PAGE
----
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For Fertility, Marriage Still Matters

Report examines worldwide marital behaviors and why they remain closely tied to fertility

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Does marriage matter for fertility? Around the world, a growing share of births are to unmarried mothers. Public opinion polls show fewer and fewer people believe that parents need to be married. Many commentators assume that the historic link between marriage and childbearing is now broken. Some go further and claim that policymakers may be wise to ignore marital status as an important element of the fertility process. In related arguments, low fertility in East Asia, attributed to strong stigma against unmarried motherhood, is thought to be remedied by destigmatizing nonmarital childbearing and deprioritizing marriage.

This report challenges these ideas. Marriage still matters for fertility; indeed, marital behaviors remain closely tied to fertility behaviors, so much so that it is virtually impossible to promote marriage or fertility alone without also influencing the other.

About the Authors

Lyman Stone is a Research Fellow at the Institute for Family Studies, the Director of Research for the consulting firm, Demographic Intelligence, and a Ph.D. candidate in population dynamics at McGill University. His research and writing have appeared in the New York Times, Wall Street Journal, Washington Post, Boston Globe, South China Morning Post, and numerous other publications.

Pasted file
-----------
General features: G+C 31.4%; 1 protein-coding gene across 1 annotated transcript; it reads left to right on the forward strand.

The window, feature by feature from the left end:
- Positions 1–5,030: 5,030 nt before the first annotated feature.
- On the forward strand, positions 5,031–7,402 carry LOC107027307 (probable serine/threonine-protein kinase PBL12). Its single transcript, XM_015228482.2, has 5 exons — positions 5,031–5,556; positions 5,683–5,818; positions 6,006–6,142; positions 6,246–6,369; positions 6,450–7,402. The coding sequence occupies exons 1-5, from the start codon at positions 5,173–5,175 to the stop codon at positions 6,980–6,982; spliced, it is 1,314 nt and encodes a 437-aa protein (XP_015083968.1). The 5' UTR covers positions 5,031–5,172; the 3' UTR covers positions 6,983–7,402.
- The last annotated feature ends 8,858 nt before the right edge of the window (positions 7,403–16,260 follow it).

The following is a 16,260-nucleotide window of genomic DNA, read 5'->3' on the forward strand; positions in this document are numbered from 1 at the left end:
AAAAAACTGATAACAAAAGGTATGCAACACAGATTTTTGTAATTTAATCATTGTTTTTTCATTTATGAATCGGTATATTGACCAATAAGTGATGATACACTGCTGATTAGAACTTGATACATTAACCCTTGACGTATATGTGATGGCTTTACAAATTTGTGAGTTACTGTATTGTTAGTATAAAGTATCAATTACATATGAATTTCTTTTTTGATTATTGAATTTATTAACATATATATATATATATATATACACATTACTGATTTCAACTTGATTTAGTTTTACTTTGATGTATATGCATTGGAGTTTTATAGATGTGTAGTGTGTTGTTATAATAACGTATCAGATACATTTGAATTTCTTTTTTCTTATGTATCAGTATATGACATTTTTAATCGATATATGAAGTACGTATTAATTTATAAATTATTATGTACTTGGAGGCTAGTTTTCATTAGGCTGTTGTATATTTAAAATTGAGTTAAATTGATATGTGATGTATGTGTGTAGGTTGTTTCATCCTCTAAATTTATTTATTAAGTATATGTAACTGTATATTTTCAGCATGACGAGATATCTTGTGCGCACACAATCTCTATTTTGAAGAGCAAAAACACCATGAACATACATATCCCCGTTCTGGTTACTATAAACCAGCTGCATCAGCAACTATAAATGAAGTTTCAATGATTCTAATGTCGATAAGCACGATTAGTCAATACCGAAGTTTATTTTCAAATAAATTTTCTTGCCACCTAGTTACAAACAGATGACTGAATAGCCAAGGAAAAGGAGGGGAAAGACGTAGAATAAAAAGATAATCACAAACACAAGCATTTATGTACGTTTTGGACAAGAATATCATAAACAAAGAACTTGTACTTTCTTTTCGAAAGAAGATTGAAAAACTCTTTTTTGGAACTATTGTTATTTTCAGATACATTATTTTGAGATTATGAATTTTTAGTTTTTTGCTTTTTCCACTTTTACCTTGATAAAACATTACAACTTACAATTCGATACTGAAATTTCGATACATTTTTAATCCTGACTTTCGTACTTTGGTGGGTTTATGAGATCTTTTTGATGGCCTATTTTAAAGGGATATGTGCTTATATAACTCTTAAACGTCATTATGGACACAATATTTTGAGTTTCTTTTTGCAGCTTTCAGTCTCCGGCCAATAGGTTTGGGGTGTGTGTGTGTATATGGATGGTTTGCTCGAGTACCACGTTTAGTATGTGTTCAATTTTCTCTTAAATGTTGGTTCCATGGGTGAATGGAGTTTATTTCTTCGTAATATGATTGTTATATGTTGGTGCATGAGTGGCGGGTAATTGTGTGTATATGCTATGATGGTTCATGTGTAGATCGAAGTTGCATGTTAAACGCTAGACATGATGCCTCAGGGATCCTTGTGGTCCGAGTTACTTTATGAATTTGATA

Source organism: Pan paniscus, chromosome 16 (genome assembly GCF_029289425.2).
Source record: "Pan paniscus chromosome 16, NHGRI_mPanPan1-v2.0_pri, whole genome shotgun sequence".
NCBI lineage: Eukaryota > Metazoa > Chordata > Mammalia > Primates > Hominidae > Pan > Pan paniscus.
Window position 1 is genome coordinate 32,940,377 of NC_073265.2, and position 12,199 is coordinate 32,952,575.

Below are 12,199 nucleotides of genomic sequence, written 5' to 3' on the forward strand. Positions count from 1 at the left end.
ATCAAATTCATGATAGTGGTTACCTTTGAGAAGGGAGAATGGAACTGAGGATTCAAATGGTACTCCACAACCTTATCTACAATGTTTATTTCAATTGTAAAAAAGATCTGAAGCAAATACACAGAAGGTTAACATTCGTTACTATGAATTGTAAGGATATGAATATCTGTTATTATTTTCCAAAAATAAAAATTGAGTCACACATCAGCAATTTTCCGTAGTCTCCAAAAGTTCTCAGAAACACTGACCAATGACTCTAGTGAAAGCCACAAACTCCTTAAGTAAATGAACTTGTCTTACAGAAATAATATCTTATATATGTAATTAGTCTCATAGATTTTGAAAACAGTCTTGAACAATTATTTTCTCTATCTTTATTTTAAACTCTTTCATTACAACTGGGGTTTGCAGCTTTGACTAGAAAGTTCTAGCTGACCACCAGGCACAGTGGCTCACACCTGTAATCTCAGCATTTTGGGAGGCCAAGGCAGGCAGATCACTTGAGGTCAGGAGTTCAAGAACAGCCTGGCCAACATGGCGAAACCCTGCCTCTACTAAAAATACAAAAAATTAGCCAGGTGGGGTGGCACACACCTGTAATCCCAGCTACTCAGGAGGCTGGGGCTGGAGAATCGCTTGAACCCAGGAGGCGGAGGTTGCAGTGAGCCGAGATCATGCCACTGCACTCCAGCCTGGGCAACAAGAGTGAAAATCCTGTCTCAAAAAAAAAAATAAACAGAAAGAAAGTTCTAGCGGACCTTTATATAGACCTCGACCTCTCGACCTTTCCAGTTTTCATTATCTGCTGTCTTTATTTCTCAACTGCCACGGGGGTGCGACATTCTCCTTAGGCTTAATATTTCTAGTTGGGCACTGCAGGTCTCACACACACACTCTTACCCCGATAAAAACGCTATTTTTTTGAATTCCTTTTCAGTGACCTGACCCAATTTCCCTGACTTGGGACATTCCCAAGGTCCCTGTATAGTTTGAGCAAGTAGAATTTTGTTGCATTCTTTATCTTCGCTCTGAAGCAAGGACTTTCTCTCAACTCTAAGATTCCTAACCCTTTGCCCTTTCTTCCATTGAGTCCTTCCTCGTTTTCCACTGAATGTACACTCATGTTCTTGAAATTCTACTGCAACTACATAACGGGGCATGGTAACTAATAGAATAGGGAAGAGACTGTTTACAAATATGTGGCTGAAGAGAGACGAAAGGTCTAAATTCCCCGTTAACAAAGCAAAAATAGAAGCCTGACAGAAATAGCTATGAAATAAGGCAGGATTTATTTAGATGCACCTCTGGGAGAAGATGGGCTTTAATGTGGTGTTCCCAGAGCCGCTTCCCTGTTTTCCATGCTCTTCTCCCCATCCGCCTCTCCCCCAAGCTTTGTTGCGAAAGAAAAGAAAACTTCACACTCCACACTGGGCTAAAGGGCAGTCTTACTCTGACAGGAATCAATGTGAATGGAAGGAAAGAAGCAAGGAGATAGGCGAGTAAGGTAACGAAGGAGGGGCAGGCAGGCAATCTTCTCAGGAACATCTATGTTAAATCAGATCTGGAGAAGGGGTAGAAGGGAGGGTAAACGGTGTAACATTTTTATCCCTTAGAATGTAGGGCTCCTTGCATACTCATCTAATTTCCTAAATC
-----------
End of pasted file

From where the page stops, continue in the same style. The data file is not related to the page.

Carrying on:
Spencer L. James is associate professor of Family Life, a Wheatley Fellow, and an Africana Studies affiliate at Brigham Young University, where he directs the Global Families Research Initiative, focusing on global family relationships and how those relationships influence the well-being of children, adolescents, and adults. Within this broader stream of research, he focuses on two lines: the first on the consequences of family relationships for child well-being, and the second addressing how and why people form, maintain, and dissolve romantic relationships.

About the Institute for Family Studies
The Institute for Family Studies (IFS) is a research and public education organization whose mission is to strengthen marriage and family life and advance the well-being of children. The Wheatley is grateful for their partnership on this report.